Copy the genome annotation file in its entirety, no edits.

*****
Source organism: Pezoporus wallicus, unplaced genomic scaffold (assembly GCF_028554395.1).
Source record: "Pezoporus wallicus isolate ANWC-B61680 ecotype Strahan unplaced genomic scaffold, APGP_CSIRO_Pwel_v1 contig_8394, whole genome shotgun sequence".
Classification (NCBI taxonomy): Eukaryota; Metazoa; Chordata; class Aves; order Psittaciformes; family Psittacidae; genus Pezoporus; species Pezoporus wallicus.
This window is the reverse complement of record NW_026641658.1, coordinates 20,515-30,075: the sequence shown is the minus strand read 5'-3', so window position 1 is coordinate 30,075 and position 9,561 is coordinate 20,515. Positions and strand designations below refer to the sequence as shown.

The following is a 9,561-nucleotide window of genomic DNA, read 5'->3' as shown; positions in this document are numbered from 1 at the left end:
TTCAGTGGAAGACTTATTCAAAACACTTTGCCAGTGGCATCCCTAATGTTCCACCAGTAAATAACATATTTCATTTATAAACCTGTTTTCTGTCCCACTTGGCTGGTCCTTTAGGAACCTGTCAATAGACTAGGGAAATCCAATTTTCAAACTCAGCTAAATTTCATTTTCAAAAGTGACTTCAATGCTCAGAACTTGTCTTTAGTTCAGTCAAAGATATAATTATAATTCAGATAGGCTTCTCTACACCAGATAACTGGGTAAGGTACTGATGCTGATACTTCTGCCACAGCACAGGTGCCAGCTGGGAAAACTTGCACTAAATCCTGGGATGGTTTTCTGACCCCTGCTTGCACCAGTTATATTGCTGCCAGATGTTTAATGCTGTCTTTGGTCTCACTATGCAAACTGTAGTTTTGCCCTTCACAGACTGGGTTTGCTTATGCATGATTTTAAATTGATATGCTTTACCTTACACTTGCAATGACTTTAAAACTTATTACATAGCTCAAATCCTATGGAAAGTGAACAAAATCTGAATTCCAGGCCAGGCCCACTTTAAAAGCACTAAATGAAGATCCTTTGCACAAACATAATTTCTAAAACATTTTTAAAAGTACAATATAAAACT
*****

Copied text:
Source organism: Pezoporus wallicus, unplaced genomic scaffold (assembly GCF_028554395.1).
Source record: "Pezoporus wallicus isolate ANWC-B61680 ecotype Strahan unplaced genomic scaffold, APGP_CSIRO_Pwel_v1 contig_8394, whole genome shotgun sequence".
Classification (NCBI taxonomy): Eukaryota; Metazoa; Chordata; class Aves; order Psittaciformes; family Psittacidae; genus Pezoporus; species Pezoporus wallicus.
This window is the reverse complement of record NW_026641658.1, coordinates 20,515-30,075: the sequence shown is the minus strand read 5'-3', so window position 1 is coordinate 30,075 and position 9,561 is coordinate 20,515. Positions and strand designations below refer to the sequence as shown.

The following is a 9,561-nucleotide window of genomic DNA, read 5'->3' as shown; positions in this document are numbered from 1 at the left end:
TTCAGTGGAAGACTTATTCAAAACACTTTGCCAGTGGCATCCCTAATGTTCCACCAGTAAATAACATATTTCATTTATAAACCTGTTTTCTGTCCCACTTGGCTGGTCCTTTAGGAACCTGTCAATAGACTAGGGAAATCCAATTTTCAAACTCAGCTAAATTTCATTTTCAAAAGTGACTTCAATGCTCAGAACTTGTCTTTAGTTCAGTCAAAGATATAATTATAATTCAGATAGGCTTCTCTACACCAGATAACTGGGTAAGGTACTGATGCTGATACTTCTGCCACAGCACAGGTGCCAGCTGGGAAAACTTGCACTAAATCCTGGGATGGTTTTCTGACCCCTGCTTGCACCAGTTATATTGCTGCCAGATGTTTAATGCTGTCTTTGGTCTCACTATGCAAACTGTAGTTTTGCCCTTCACAGACTGGGTTTGCTTATGCATGATTTTAAATTGATATGCTTTACCTTACACTTGCAATGACTTTAAAACTTATTACATAGCTCAAATCCTATGGAAAGTGAACAAAATCTGAATTCCAGGCCAGGCCCACTTTAAAAGCACTAAATGAAGATCCTTTGCACAAACATAATTTCTAAAACATTTTTAAAAGTACAATATAAAACT